When I started college in 2011, I had absolutely no idea what I wanted to with the rest of my life. The job section of my five-year plan was blank. Like many starting college students, the only thing I knew was that I didn’t want to be stuck working at a minimum wage, unskilled labor position for the next 50 years.
I might as well have remained undeclared. Essentially, I was. I began my freshman year taking business courses: introduction to business, economics, pre-calculus, and even accounting -which lasted all of two weeks before dropping the class. Needless to say, I found myself uninterested in the subject matter and quickly realized that business management was not for me.
Same story, but I began to head into the right direction. When I changed majors to journalism, I enrolled in several communication electives including digital photography, photojournalism, and web page design. While I ultimately decided that not only did I not want to be a journalist, but also that I didn’t want to be a photojournalist either, these courses introduced me to a little program I – and everyone else – like to call Adobe Photoshop.
I’d heard of the great wonders of Photoshop and was guilty of using the program’s name as a verb, “Oh, you can just Photoshop that, right?”, but I had never experienced the program for myself. I fell in love with photo editing, retouching, and manipulation, but it was not until taking web page design that I began to truly develop my passion for graphic design.
In web page design, in addition to using Dreamweaver and learning basic html coding, I found myself designing buttons, icons, and more for the sites we were creating. I was quickly hooked and began making typography-based posters and creative art in my spare time. Over the next summer I took an additional course on desktop publishing through InDesign, which, in my opinion, is the weakest of the design programs I’ve used, but that’s beside the point.
As I traveled farther and farther down Adobe’s creative trail, I finally reached the program that has truly transformed my hobby and growing interest in graphic design into a full-fledged passion: Illustrator. I cannot stress enough how much I love this program.
My fall “Graphic Design: Illustrator” course snowballed into further exploring the program, refining my skills, and developing new techniques with every opportunity I had. Near the midway point of the semester, a friend in a media planning and buying course told me about the site 99designs.com, a site where businesses post paid graphic design requests in the form of a competition from anywhere from a couple hundred dollars for business card to upwards of thousands for full web site design.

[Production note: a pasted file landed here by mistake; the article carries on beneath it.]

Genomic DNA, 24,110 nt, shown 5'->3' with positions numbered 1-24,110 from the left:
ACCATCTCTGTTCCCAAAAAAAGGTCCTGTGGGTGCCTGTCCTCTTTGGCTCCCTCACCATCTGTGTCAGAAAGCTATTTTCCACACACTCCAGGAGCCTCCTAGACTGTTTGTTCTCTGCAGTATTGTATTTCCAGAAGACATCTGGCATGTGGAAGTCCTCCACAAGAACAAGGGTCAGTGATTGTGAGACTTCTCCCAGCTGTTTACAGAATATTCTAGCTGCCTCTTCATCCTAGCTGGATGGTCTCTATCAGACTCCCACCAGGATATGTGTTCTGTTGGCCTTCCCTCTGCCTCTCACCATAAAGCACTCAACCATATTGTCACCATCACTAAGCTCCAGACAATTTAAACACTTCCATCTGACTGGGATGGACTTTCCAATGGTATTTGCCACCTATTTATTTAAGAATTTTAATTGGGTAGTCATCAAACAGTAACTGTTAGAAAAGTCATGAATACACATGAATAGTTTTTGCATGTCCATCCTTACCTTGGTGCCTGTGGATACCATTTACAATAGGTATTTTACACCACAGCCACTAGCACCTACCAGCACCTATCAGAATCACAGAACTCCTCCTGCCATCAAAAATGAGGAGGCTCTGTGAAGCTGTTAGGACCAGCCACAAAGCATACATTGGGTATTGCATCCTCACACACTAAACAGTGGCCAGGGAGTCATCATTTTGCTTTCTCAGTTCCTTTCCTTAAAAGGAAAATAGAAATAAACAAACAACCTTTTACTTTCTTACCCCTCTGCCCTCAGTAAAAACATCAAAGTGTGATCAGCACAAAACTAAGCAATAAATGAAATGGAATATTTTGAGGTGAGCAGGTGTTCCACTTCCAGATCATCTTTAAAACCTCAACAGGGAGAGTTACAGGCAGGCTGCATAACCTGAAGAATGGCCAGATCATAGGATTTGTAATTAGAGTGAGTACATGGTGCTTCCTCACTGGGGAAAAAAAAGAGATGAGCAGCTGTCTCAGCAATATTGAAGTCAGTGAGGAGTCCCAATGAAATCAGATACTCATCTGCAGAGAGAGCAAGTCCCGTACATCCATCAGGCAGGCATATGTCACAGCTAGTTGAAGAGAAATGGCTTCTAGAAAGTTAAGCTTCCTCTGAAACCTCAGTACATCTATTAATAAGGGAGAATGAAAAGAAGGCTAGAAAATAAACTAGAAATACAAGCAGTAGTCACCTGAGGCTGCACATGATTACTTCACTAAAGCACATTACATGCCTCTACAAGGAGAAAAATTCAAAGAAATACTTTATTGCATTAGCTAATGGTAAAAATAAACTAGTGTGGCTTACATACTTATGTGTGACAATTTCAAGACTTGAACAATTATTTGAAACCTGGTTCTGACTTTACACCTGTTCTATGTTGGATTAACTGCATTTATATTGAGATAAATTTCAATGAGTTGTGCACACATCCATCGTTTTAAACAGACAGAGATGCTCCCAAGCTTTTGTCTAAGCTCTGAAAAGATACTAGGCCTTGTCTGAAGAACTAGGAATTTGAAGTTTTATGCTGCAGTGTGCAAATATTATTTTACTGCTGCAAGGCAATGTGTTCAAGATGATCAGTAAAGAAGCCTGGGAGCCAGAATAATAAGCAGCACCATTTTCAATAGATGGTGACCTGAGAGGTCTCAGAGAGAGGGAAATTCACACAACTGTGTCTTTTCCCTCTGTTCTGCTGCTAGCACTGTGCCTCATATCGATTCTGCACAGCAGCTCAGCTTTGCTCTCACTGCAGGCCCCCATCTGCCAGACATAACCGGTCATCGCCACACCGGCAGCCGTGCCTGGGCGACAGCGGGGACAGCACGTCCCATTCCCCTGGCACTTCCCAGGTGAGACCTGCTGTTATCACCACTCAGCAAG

Once I finally set up an account and began designing, I couldn’t stop. I have been freelancing ever since. My work has expanded to DesignCrowd.com, selling some of my artwork on Society6.com, as well as several connections that I have made through Instagram and designing a variety of print items for my best friend’s church. I truly love my job and look forward to all of the places it will take me.
I can say with confidence that I have finally found my creative niche. I know that this is the area that God has been focusing my life toward since before I was born from my obsession of creating and building Legos as a kid, to photography from high school to present, and now seeing my passions further developed through graphic design. I wouldn’t change a single thing.
That being said, if you take nothing nothing else from this, don’t feel like you have to have all the answers right now. If I have learned nothing else in my lifetime it is that uncertainty is universal throughout every stage of life. The truth is, we don’t always know what we are doing and probably never fully will. All that we can do is trust that God causes all things to work together for the good of those who love Him. Use the gifts that God has given you and don’t be shy to keep trying new things! I think Nike said it best, just do it.
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Thank you for reading and happy designing!
.: Aaron :.